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The Growing Project

Laying strong roots in Fort Collins

by Kate Braniff

megan-gross-quoteYou might’ve seen the sunflowers towering above the city parking lot off of Maple Street in Old Town. With the sound of train whistles in the background, where the cracked pavement ends, begins a menagerie of fall veggies and flowers, with a wooden sign that reads “FoCo Commons Garden.”

But who owns the garden?

“It’s a commons garden, meaning it belongs to everyone,” says Megan Gross, executive director of The Growing Project, a Fort Collins-based nonprofit responsible for the garden. “All the resources in the garden are commonly held by the community and not owned by any one person privately.”

The Growing Project logoThe garden, open 24 hours a day and equipped with a solar charging station, serves as headquarters for The Growing Project, founded in 2008. The group began using urban agriculture to increase food access, but has truly grown into a food justice organization, their mission focusing on people and culture through education, resources, and access to local growing opportunities.

According to the Colorado Health Institute, food insecurity is linked to lower nutrient intakes and poor health outcomes. One in 10 Coloradans, primarily young adults in rural areas, women, and members of the Black and Latinx communities, experience food insecurity.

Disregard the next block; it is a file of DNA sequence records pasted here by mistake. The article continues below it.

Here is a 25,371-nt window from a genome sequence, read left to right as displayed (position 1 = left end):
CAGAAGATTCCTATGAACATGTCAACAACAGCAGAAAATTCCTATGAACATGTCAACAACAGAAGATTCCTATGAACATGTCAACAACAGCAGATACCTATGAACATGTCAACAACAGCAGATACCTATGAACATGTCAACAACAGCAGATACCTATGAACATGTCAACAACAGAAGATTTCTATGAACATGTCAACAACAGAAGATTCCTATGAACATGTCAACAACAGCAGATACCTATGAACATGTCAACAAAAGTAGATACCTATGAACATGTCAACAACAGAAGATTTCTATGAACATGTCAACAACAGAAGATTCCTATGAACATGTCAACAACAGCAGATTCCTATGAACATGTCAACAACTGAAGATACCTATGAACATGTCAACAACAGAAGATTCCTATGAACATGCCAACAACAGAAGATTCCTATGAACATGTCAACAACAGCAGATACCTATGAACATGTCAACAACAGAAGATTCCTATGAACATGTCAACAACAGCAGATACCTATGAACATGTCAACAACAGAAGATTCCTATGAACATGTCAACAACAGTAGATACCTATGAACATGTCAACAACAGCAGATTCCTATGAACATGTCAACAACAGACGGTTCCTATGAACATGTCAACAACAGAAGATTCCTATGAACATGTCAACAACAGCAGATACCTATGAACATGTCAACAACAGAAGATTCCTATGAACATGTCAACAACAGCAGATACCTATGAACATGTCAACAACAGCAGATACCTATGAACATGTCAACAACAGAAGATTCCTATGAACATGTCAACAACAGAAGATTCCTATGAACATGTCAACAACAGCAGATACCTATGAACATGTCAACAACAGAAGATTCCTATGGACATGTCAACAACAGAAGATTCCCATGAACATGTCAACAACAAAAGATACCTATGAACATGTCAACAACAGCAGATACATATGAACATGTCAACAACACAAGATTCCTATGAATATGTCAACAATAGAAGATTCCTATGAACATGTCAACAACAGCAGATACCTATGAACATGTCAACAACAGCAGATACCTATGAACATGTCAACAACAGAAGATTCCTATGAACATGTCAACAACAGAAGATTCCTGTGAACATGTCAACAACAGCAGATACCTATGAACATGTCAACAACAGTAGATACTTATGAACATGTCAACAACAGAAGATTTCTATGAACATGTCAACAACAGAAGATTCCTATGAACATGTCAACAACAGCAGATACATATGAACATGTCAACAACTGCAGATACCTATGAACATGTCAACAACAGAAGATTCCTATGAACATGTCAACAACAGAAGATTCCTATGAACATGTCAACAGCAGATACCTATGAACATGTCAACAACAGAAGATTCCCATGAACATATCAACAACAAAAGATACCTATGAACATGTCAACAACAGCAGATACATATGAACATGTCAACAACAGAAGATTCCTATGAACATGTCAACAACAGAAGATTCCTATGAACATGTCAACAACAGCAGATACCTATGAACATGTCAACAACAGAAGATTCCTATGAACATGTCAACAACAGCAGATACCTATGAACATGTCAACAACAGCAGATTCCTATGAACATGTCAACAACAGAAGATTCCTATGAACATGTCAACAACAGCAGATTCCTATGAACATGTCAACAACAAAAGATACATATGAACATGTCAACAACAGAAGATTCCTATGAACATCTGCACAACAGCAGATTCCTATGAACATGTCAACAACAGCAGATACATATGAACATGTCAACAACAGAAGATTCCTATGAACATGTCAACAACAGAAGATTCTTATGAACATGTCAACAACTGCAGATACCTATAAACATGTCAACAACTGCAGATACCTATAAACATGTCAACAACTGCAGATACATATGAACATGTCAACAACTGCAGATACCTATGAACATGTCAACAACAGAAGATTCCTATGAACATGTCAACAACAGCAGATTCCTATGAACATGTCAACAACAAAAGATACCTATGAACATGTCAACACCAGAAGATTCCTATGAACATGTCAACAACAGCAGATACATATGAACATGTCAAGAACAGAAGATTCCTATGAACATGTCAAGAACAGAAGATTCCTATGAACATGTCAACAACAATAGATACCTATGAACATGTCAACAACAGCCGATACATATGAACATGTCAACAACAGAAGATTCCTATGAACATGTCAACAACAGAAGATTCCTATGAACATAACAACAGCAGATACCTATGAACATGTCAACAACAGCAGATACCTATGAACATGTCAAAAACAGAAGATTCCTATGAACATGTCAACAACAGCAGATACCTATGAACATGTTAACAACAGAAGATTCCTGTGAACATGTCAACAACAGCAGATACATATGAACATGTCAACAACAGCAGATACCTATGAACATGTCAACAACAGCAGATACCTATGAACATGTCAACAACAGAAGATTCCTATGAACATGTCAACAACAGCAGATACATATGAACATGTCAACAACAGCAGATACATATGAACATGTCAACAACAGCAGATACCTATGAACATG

“We’re using food as a platform for social and environmental justice,” explains Gross. “Food plays such a huge role in a person’s identity, and some folks just don’t have access to culturally appropriate food.”

The commons garden, hosting 200 hours of volunteer service each year, boasts drought-hardy, bee-friendly crops and flowers that thrive in the Fort Collins climate, reducing water usage and supporting local ecosystems. Each growing season (spring-summer), the garden produces 1,000 to 1,500 pounds of fresh produce for the neighboring nonprofit, FoCo Café, and serves as a classroom for programs, education, and horticulture therapy.

One of the organization’s most successful programs is Gifted Handz, a mentorship program created in partnership with the Cultural Enrichment Center. The center teaches Black middle and high school students cultural identity and African-American history through art, music, mentorship, and food production. Gross says the food component takes place at the commons garden. All the teens in the program are responsible for choosing crops, planning the layout, planting, and harvesting.

The Growing Project also started a paid internship this year called Growing Civic Leaders in which a young woman overcame personal hurdles and was able to learn leadership, job skills, and how to live independently after graduation. Thanks to the skills she learned during her summer internship, she was able to get a job managing another nonprofit’s garden.

Looking to the future, The Growing Project is working to secure land for a commons farm to cultivate communal space for community-led food justice projects, to maximize their impact and multiply their reach.